LVIV — Anger and anguish, not forgiveness of sin, is this year’s Easter message in Ukraine. The holiest day in Christianity will be observed here this coming Sunday according to the Eastern Orthodox liturgical calendar, which the Ukrainian Greek Catholic Church also follows.
There was no talk of returning the sword to its sheath or washing away sins at a Wednesday press conference featuring Pavlo Drozdiak, spokesperson of the Lviv Eparchy of the Ukrainian Greek Catholic Church and spiritual advisor to the Lviv City Council, and Mykhailo Syvak, keyholder of the Ukrainian Orthodox Church.
Instead, the clergy focused on the conquest of good over evil as the war rages on. “During wartime, the celebration of Easter is particularly relevant, because Easter is about the victory of Jesus Christ over death. It’s about the victory of good over evil. It’s about the victory of light over darkness,” Syvak said. “Since we are siding with the truth, since we are defending our homes, our families and our country, we will win.”
After Monday’s missile strikes in Lviv, the city’s mayor, Andriy Sadovyi said that in cities like Bucha and Mariupol, the dead couldn’t be buried according to Christian rites. Syvak agreed, saying that the Russians “do not care about anything,” killing civilians, clergy and destroying churches. “There is nothing sacred for the aggressor,” he said.
Syvak said that in the war, there were three fronts: military, diplomatic sanctions, and “a spiritual one, the front of prayers,” which had called the clergy in Ukraine to “maintain the combat spirit of our military.”
Drozdiak echoed the warfighting sentiments of his Orthodox counterpart. “Thank you, defender. Thank you for the sacrifice you’re ready to make. Maybe you’re not really sure if you’ll be able to meet the next dawn,” he said. “When God calls you into eternity, the life you sacrifice for Ukraine will not [be] in vain.”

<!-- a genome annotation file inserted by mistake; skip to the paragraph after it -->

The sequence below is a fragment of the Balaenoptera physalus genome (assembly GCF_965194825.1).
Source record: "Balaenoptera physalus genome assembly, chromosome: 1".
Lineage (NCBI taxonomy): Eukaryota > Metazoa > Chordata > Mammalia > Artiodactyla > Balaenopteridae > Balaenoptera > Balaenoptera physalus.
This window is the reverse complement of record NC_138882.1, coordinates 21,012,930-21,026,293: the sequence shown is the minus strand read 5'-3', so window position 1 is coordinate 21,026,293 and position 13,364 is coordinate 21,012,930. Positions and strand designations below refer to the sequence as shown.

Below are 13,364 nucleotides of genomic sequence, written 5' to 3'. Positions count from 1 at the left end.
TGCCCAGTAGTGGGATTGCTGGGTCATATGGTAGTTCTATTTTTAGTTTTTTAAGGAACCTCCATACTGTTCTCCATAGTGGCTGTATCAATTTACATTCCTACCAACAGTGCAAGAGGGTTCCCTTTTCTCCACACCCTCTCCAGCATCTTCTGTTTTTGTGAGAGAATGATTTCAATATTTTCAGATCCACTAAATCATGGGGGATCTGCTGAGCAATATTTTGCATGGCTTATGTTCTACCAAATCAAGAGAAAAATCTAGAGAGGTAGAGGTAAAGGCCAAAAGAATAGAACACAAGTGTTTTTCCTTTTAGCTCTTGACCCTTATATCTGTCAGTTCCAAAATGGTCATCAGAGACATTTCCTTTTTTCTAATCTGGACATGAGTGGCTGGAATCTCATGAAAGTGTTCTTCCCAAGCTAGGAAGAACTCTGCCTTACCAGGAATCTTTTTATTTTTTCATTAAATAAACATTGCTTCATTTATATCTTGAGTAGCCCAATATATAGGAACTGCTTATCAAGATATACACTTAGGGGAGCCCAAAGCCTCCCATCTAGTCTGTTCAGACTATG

The Ukrainians didn’t fire the opening salvo on Syvak’s “spiritual front.” Patriarch Kirill, the head of the Russian Orthodox Church, has long backed Putin’s invasion of Ukraine. “Let this image inspire young soldiers who take the oath, who embark on the path of defending the fatherland,” Kirill said as he gave a religious icon to a Russian general, who replied that it would protect his soldiers from “Nazis.”
Kirill also oversees some 12,000 churches in Ukraine.
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Efforts of neutrality and reconciliation also provoke sharp rebuke in the country. Pope Francis caused outrage among Ukrainians by inviting a Russian woman and a Ukrainian woman to carry the cross together during the traditional Good Friday Way of the Cross in Rome.
The Ukrainian Greek Catholic Church is Ukraine’s second-largest organized denomination but the largest religious denomination in Lviv. The church, which is in full communion with the Roman Catholic Church, was sharply critical of the Pope’s decision. “For the Greek Catholics of Ukraine, the texts and gestures of the 13th station of this Way of the Cross are incoherent and even offensive, especially in the context of the expected second, even bloodier attack of Russian troops on our cities and villages,” said Major Archbishop Sviatislav Shevchuk, the head of the church.
Drozdiak backed his leader. “I can’t but agree … We are experiencing enormous anguish and it’s not the right time to be talking about reconciliation,” he said.
Despite the deviation from traditional Easter messages, Drozdiak gave a final nod to the holiday: “We will bend over backwards to help Ukraine resurrect.”
Matthew Best is a freelance journalist from Toronto currently based out of Ukraine.
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